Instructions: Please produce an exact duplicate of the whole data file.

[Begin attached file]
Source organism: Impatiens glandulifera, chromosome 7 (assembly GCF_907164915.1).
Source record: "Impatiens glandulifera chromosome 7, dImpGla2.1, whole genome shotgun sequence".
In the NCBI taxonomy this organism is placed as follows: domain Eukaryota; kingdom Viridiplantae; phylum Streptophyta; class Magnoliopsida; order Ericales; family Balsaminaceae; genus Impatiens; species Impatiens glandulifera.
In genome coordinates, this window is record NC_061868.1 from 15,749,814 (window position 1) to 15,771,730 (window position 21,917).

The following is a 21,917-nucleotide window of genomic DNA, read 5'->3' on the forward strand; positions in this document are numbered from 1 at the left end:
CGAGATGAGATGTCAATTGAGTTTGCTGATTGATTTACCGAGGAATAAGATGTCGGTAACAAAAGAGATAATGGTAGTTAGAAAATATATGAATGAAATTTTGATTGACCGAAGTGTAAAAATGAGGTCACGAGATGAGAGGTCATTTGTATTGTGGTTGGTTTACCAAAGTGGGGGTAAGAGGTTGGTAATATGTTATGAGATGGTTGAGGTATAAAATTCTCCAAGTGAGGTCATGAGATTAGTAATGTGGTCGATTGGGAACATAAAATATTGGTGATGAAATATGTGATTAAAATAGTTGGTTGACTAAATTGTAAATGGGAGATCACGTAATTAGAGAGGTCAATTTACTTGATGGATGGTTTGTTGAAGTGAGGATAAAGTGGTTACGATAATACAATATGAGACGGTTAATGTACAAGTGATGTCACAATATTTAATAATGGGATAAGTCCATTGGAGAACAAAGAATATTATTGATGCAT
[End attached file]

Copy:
Source organism: Impatiens glandulifera, chromosome 7 (assembly GCF_907164915.1).
Source record: "Impatiens glandulifera chromosome 7, dImpGla2.1, whole genome shotgun sequence".
In the NCBI taxonomy this organism is placed as follows: domain Eukaryota; kingdom Viridiplantae; phylum Streptophyta; class Magnoliopsida; order Ericales; family Balsaminaceae; genus Impatiens; species Impatiens glandulifera.
In genome coordinates, this window is record NC_061868.1 from 15,749,814 (window position 1) to 15,771,730 (window position 21,917).

The following is a 21,917-nucleotide window of genomic DNA, read 5'->3' on the forward strand; positions in this document are numbered from 1 at the left end:
CGAGATGAGATGTCAATTGAGTTTGCTGATTGATTTACCGAGGAATAAGATGTCGGTAACAAAAGAGATAATGGTAGTTAGAAAATATATGAATGAAATTTTGATTGACCGAAGTGTAAAAATGAGGTCACGAGATGAGAGGTCATTTGTATTGTGGTTGGTTTACCAAAGTGGGGGTAAGAGGTTGGTAATATGTTATGAGATGGTTGAGGTATAAAATTCTCCAAGTGAGGTCATGAGATTAGTAATGTGGTCGATTGGGAACATAAAATATTGGTGATGAAATATGTGATTAAAATAGTTGGTTGACTAAATTGTAAATGGGAGATCACGTAATTAGAGAGGTCAATTTACTTGATGGATGGTTTGTTGAAGTGAGGATAAAGTGGTTACGATAATACAATATGAGACGGTTAATGTACAAGTGATGTCACAATATTTAATAATGGGATAAGTCCATTGGAGAACAAAGAATATTATTGATGCAT